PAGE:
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Last Friday, the Supreme Court upended 40 years of precedence by overruling the doctrine of Chevron Deference. Chevron Deference was a major tool for administrative agencies by giving them deference when interpreting national law. This decision has major implications for every federal agency including the EPA and SEC. Over at, Meredith Ervine discusses this ruling in her latest blog post:

As I’m sure you’ve read, SCOTUS overturned the deferential Chevron doctrine on Friday — just a few days after its 40th birthday. The majority opinion concludes as follows:

“Chevron is overruled. Courts must exercise their independent judgment in deciding whether an agency has acted within its statutory authority, as the [Administrative Procedure Act] requires. Careful attention to the judgment of the Executive Branch may help inform that inquiry. And when a particular statute delegates authority to an agency consistent with constitutional limits, courts must respect the delegation, while ensuring that the agency acts within it. But courts need not and under the APA may not defer to an agency interpretation of the law simply because a statute is ambiguous.”

The New York Times reports that the Chevron decision is “one of the most cited in American law.” The dissent says SCOTUS alone “has upheld an agency’s reasonable interpretation of a statute at least 70 times” and cites a law review paper to say that Chevron was cited in more than 18,000 federal court decisions at last count. While, as Bloomberg Law reports, “the majority tempered the latest ruling to some degree by saying past decisions that upheld regulations on the basis of Chevron would remain in force,” the dissent didn’t take much comfort in this:

“Some agency interpretations never challenged under Chevron now will be; expectations formed around those constructions thus could be upset, in a way the majority’s assurance does not touch.

And anyway, how good is that assurance, really? The majority says that a decision’s ‘[m]ere reliance on Chevron’ is not enough to counter the force of stare decisis; a challenger will need an additional ‘special justification.’ […] Courts motivated to overrule an old Chevron-based decision can always come up with something to label a ‘special justification.’ Maybe a court will say ‘the quality of [the precedent’s] reasoning’ was poor. Or maybe the court will discover something ‘unworkable’ in the decision—like some exception that has to be applied. All a court need do is look to today’s opinion to see how it is done.”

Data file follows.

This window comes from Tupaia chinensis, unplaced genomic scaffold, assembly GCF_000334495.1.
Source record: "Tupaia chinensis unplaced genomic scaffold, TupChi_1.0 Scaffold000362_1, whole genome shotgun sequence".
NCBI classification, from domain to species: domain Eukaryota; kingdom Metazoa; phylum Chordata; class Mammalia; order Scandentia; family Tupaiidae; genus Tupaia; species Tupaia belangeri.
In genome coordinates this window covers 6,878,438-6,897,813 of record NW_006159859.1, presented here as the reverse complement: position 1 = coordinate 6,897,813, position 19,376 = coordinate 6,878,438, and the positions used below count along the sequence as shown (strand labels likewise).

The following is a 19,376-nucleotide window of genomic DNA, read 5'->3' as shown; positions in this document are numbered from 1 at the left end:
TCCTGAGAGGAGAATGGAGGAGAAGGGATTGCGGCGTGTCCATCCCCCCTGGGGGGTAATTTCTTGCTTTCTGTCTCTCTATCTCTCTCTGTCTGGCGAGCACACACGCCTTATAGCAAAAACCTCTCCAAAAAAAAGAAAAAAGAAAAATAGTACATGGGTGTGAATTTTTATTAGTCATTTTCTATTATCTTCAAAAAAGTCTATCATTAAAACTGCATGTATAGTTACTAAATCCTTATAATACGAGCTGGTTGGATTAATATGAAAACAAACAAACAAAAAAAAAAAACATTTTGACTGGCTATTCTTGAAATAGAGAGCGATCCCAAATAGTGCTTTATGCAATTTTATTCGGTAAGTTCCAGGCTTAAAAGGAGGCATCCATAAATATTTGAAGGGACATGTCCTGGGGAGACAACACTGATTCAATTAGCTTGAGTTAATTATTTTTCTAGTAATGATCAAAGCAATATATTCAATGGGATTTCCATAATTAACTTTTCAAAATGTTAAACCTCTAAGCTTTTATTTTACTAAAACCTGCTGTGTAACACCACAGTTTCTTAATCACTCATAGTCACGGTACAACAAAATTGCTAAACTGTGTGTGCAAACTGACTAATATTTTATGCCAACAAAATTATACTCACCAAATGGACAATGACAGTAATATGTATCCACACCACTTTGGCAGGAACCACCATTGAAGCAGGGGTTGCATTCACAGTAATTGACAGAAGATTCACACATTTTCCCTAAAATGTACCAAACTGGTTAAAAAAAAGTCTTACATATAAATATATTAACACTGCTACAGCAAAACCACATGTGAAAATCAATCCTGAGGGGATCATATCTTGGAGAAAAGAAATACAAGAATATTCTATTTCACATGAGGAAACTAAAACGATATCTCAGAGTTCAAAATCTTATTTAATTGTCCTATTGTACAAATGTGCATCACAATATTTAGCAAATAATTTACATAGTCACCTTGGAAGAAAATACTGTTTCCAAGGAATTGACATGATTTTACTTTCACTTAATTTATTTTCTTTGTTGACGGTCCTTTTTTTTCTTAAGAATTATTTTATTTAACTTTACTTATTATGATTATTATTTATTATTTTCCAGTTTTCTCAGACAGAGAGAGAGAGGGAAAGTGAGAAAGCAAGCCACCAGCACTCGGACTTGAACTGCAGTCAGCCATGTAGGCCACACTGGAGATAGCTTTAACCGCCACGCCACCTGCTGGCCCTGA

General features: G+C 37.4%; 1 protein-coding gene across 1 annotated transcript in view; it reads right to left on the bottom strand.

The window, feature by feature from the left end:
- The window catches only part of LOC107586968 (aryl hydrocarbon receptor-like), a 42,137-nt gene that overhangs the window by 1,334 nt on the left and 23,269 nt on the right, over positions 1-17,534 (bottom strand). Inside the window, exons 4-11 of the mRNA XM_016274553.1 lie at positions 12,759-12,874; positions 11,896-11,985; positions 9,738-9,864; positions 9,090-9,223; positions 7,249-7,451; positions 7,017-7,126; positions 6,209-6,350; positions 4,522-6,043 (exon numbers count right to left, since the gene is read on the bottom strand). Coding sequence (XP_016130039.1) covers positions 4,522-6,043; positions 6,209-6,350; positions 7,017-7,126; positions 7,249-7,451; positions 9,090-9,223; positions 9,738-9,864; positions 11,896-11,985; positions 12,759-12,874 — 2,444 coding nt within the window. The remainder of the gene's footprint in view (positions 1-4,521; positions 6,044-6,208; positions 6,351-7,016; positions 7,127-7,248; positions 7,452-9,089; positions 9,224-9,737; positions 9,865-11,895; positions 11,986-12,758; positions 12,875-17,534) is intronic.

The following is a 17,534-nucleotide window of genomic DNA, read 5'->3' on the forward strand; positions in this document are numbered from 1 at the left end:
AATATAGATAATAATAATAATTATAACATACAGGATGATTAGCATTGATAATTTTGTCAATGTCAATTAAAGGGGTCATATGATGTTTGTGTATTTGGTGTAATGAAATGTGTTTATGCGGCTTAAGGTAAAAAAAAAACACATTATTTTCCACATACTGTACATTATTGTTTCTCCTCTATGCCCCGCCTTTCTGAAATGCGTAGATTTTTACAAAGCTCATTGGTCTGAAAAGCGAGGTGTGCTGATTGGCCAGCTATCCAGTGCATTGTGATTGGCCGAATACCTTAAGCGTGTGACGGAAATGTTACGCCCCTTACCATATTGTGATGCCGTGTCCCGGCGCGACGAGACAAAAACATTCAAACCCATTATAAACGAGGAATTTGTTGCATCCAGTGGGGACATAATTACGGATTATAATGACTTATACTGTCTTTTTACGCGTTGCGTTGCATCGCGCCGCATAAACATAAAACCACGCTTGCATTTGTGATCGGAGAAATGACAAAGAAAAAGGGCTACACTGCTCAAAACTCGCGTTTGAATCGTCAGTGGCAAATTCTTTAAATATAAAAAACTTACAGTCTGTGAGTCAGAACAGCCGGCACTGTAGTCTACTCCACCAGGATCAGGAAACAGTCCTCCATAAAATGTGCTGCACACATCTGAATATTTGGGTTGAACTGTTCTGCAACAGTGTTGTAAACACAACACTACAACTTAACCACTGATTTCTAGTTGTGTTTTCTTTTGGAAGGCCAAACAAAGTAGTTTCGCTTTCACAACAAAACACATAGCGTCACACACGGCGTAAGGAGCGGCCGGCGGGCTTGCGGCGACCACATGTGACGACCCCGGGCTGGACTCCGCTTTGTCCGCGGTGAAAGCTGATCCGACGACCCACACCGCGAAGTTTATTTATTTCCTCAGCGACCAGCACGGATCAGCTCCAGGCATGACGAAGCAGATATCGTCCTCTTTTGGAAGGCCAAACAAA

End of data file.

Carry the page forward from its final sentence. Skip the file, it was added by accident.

This DLA Piper article attempts to define the significant impact this decision will have on all three branches of government and regulated entities:

“Among other things, this blockbuster ruling:

– Charges courts with supplying the interpretation of ambiguous statutory provisions, even where technical and scientific expertise may be implicated;
– Increases the likelihood of success of those challenging federal regulations;
– Limits executive agencies’ ability to fill gaps in the laws or to address situations not expressly anticipated by Congress, and may cause agencies to proceed more cautiously and narrowly in adopting regulations; and
– Places pressure on Congress to legislate with greater specificity (or at least to make express delegations of interpretative authority, where permissible).”

Together with the major questions and non-delegation doctrines, the decision is likely to have a particular impact in areas where Congress hasn’t passed meaningful legislation, which seems to implicate current key priorities for the SEC — think crypto, AI and climate change.

Our members can learn about the latest developments in the SEC Climate Rule Litigation here.

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The Editor

Zachary Barlow is a licensed attorney. He earned his JD from the University of Mississippi and has a bachelor’s in Public Policy Leadership. He practiced law at a mid-size firm and handled a wide variety of cases. During this time he assisted in overseeing compliance of a public entity and litigated contract disputes, gaining experience both in and outside of the courtroom. Zachary currently assists the editorial team by providing research and creating content on a spectrum of ESG… View Profile